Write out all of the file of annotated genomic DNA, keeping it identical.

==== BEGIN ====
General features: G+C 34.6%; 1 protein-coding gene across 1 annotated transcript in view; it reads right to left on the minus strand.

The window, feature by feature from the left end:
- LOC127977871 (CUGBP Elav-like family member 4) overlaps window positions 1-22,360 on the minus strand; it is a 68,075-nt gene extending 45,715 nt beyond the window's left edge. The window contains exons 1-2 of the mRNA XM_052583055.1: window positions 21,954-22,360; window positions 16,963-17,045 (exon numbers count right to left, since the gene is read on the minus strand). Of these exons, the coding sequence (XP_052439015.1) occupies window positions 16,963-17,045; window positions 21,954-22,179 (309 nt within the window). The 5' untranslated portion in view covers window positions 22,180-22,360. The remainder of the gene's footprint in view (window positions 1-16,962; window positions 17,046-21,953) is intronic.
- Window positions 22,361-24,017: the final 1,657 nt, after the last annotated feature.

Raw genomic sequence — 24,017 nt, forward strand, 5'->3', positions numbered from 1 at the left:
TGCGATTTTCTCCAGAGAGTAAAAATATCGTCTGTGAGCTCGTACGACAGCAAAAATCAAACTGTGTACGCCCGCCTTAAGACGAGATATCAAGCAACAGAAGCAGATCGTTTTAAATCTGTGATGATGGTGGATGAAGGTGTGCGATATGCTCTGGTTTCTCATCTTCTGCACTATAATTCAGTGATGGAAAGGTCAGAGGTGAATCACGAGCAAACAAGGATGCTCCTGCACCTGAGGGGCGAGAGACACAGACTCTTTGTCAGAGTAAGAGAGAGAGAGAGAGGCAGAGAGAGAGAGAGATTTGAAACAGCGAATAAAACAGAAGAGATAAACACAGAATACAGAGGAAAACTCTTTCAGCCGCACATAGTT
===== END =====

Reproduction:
General features: G+C 34.6%; 1 protein-coding gene across 1 annotated transcript in view; it reads right to left on the minus strand.

The window, feature by feature from the left end:
- LOC127977871 (CUGBP Elav-like family member 4) overlaps window positions 1-22,360 on the minus strand; it is a 68,075-nt gene extending 45,715 nt beyond the window's left edge. The window contains exons 1-2 of the mRNA XM_052583055.1: window positions 21,954-22,360; window positions 16,963-17,045 (exon numbers count right to left, since the gene is read on the minus strand). Of these exons, the coding sequence (XP_052439015.1) occupies window positions 16,963-17,045; window positions 21,954-22,179 (309 nt within the window). The 5' untranslated portion in view covers window positions 22,180-22,360. The remainder of the gene's footprint in view (window positions 1-16,962; window positions 17,046-21,953) is intronic.
- Window positions 22,361-24,017: the final 1,657 nt, after the last annotated feature.

Raw genomic sequence — 24,017 nt, forward strand, 5'->3', positions numbered from 1 at the left:
TGCGATTTTCTCCAGAGAGTAAAAATATCGTCTGTGAGCTCGTACGACAGCAAAAATCAAACTGTGTACGCCCGCCTTAAGACGAGATATCAAGCAACAGAAGCAGATCGTTTTAAATCTGTGATGATGGTGGATGAAGGTGTGCGATATGCTCTGGTTTCTCATCTTCTGCACTATAATTCAGTGATGGAAAGGTCAGAGGTGAATCACGAGCAAACAAGGATGCTCCTGCACCTGAGGGGCGAGAGACACAGACTCTTTGTCAGAGTAAGAGAGAGAGAGAGAGGCAGAGAGAGAGAGAGATTTGAAACAGCGAATAAAACAGAAGAGATAAACACAGAATACAGAGGAAAACTCTTTCAGCCGCACATAGTT